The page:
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If you have a new phone or laptop with a USB-C port, Google now has a security key to match. The USB-C Titan Security Key, manufactured by Yubico, is compatible with Android, Chrome OS, macOS, and Windows devices. Google’s latest take on a Fast Identity Online (FIDO) key will hit the Google Store in the U.S. on October 15 for $40.
Google introduced the Titan Security Key at Cloud Next in August 2018. The $50 bundle comes with a USB-A/NFC key, a Bluetooth/NFC/USB key, and an adapter for devices with USB Type-C ports. Google is now splitting the bundle and making the keys available individually:
- USB-A/NFC — $25
- USB-A/NFC/Bluetooth — $35
- USB-C — $40
Security keys play an important role in two-factor authentication (2FA) when securing online accounts against phishing — one of the most common causes of data breaches. 2FA is a method of confirming a user’s identity by using a combination of two different factors: something they know (password), something they have (security key), or something they are (fingerprint).
In April, Google built this capability into Android phones, but only when logging into Google accounts. Titan Security Keys work with any site where FIDO security keys are supported for 2FA, including 1Password, Coinbase, Dropbox, Facebook, GitHub, Salesforce, Stripe, Twitter, and more. “Since we recommend two security keys in case one is lost, users can now purchase one individual key and use Android’s built-in security key as the second key,” a Google spokesperson told VentureBeat.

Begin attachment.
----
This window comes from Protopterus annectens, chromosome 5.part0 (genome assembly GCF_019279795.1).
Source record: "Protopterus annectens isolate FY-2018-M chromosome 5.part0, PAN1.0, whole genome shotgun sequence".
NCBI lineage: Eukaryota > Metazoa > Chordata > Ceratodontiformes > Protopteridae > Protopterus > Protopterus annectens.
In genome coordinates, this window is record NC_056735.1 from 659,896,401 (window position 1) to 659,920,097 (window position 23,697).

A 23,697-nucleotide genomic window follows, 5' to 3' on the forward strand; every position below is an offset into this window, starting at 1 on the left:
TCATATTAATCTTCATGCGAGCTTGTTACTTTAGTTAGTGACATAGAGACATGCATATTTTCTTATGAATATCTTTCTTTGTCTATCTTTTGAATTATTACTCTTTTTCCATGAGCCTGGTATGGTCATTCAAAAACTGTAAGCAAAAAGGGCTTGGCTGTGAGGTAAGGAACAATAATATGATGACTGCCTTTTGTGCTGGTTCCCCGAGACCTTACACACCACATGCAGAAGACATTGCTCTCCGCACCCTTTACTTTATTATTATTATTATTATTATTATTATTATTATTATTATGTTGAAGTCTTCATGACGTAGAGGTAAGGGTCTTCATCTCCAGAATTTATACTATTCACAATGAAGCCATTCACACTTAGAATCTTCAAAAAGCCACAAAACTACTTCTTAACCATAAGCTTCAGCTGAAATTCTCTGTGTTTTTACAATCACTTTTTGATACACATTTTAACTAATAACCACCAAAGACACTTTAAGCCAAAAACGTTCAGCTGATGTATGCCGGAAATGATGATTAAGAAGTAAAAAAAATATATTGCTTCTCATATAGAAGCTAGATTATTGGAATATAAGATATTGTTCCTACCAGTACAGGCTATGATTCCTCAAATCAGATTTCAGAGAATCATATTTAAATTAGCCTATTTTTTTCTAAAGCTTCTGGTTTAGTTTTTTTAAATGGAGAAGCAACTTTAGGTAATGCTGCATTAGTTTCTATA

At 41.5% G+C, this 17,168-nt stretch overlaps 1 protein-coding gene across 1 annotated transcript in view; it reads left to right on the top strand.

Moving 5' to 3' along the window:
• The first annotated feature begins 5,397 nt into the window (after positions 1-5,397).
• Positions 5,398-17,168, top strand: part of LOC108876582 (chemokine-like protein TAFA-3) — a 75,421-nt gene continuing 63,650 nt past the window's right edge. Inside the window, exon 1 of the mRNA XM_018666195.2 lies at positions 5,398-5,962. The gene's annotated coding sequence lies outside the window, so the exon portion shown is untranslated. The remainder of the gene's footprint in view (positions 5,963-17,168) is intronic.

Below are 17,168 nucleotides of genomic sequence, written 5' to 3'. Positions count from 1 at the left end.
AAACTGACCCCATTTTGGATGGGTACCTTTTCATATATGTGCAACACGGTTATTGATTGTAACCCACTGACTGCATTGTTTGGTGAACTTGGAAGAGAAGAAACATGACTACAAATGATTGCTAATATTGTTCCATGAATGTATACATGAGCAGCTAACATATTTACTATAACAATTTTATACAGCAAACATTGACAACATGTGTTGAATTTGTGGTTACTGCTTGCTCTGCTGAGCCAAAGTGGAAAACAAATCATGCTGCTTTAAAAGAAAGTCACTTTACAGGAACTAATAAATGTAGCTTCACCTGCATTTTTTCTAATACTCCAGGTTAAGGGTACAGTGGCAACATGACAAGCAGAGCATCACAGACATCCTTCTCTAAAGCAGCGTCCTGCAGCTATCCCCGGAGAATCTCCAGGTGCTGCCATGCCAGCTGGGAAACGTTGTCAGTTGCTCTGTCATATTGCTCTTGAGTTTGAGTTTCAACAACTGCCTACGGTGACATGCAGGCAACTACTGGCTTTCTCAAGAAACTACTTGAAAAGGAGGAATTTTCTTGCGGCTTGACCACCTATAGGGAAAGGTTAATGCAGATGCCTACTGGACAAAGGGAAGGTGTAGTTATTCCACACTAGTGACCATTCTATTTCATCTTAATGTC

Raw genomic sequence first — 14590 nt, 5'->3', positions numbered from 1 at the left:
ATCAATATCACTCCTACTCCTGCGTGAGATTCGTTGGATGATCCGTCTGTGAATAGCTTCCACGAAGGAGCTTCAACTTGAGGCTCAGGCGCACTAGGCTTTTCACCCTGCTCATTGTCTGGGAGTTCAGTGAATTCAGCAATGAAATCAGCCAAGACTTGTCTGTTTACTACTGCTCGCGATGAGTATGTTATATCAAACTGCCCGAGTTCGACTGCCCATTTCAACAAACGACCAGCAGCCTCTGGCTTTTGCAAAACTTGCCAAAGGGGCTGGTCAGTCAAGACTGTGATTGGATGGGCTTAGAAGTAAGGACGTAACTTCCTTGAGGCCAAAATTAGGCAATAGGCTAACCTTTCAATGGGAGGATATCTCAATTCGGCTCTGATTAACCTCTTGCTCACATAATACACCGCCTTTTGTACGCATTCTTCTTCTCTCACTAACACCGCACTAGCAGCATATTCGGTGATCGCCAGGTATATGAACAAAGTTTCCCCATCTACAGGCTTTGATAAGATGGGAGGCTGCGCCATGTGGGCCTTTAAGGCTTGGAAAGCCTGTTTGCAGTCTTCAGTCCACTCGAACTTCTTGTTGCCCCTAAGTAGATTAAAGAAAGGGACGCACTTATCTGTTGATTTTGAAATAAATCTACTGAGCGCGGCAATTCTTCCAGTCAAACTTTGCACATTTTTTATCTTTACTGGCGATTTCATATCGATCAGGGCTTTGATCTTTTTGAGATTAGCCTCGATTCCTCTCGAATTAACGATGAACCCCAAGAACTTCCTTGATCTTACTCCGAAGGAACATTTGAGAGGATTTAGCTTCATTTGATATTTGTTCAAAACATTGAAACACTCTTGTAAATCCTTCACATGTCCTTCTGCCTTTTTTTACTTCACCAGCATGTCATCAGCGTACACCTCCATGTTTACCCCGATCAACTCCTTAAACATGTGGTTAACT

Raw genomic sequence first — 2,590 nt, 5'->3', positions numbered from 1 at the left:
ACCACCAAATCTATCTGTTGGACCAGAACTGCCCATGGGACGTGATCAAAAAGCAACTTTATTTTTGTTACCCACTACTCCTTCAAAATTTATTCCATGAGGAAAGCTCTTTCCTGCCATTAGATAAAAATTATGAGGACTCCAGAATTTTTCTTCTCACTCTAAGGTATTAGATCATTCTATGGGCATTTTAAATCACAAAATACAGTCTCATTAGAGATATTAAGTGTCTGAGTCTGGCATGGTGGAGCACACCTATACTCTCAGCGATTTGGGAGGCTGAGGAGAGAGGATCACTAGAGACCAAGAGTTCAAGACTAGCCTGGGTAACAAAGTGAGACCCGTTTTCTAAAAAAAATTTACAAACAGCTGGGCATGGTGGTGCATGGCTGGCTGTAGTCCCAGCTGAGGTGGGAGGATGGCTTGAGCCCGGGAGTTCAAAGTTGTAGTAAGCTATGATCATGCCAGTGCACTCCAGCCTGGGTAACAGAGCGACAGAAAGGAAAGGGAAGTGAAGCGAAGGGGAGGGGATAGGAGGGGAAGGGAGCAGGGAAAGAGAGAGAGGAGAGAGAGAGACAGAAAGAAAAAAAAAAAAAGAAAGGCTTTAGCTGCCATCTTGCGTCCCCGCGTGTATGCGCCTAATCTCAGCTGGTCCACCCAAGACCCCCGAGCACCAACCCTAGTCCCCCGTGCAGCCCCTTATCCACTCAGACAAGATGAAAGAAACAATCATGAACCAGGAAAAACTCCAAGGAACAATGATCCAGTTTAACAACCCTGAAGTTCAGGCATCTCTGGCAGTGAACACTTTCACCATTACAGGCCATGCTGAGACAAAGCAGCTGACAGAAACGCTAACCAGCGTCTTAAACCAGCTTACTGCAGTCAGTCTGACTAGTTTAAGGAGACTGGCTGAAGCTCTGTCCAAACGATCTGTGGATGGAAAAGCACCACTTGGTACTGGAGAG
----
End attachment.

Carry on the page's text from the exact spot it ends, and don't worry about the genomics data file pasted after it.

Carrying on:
Partners Feitian and Yubico
Google declined to comment on whether it will ever manufacture any Titan security keys itself. Google’s USB-A/NFC and Bluetooth/NFC/USB Titan Security Key models are manufactured by Feitian. This time, Google chose Yubico to manufacture the USB-C Titan Security Key. Google and Yubico have been partnered since 2012, when they worked on the FIDO Universal 2nd Factor (U2F) standard.
All Titan Security Keys are built with a hardware secure element chip that includes firmware engineered by Google to verify the key’s integrity. Google says it uses this same security technology to protect access to its internal applications and systems.
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